Gravel! Good to hear from you!


Yeah. Umm, sorry for disappearing off the face of the earth. PhD program + family emergencies sort of murdered my free time. Can a family emergency last 3+ years? At some point it should become the status quo, but it still acts like an emergency. There's probably something exceedingly deep about that.

I try to circle back in after IFComp each year, to press my face to the window and inhale deeply of all the finished work and play a few games. Though, holy moly, everyone was really busy this year. Which is awesome, but kind of daunting. If I can just manage a game a week, I should be done sometime after the next IFComp ends.


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PostPosted: Mon Dec 14, 2015 10:57 pm 
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Sorry to hear about that... sounds rough. Hope the PhD is going well.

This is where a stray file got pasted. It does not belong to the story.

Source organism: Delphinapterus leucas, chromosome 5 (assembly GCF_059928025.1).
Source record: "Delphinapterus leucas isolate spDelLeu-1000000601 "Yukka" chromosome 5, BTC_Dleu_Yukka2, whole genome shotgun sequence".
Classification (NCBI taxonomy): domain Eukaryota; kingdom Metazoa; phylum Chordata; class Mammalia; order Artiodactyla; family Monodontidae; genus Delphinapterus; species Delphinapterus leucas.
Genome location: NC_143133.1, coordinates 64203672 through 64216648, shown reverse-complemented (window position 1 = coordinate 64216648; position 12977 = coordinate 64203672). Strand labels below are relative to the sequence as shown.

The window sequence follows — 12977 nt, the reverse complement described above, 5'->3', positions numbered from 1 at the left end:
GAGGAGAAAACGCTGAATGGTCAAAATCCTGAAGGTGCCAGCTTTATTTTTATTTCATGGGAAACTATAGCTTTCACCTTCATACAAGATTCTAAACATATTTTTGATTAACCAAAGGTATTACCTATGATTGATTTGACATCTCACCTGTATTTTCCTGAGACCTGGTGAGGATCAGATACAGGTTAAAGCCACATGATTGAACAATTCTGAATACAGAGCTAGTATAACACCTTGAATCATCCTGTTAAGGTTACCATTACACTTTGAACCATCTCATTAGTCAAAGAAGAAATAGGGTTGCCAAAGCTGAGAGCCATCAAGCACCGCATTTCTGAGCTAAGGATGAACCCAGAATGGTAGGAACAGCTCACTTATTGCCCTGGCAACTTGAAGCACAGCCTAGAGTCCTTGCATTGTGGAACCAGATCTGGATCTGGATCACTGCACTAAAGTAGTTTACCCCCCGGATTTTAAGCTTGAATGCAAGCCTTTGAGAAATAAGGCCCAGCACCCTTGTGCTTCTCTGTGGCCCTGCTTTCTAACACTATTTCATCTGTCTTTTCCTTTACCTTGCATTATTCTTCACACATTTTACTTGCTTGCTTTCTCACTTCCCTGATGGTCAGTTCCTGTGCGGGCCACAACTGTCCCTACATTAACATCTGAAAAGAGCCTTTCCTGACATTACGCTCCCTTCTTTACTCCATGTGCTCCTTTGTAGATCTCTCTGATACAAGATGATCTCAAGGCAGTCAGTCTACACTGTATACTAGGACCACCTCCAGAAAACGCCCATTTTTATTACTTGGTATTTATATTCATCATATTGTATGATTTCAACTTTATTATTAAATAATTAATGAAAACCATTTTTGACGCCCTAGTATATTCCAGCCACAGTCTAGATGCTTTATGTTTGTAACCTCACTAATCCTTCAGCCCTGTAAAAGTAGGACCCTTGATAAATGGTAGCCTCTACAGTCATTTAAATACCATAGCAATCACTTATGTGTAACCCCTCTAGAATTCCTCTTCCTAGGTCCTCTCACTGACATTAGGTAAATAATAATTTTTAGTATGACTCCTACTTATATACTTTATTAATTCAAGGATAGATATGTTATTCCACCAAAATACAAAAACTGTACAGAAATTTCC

I am so far behind on IFComp you wouldn't believe.


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PostPosted: Tue Dec 15, 2015 3:01 am 
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I've been thinking of making something like this too, using procedural generation.

A new world every time you hit new game. Different places to go, dungeons that change every time you play, new names for new places in new locations near new landmarks, and all of it a working, functional digital economy/social structure.

Like how you could steal a bit of food in Oblivion and it would end up getting some dude killed in the forest by a monster because he went out looking for food. I'm not sure if that was a hoax or not but that's what I'm going for - all of it designed by the game itself off my constructs.

so good luck to you! you got any pointers, you let us know. I'll let you know the same. I already got some cool I7 code to make cool sounding town names and make about 2'000'000 different NPCs by name only (so if i introduce age, occupation, social standing, appearance, etc, that'll just climb exponentially).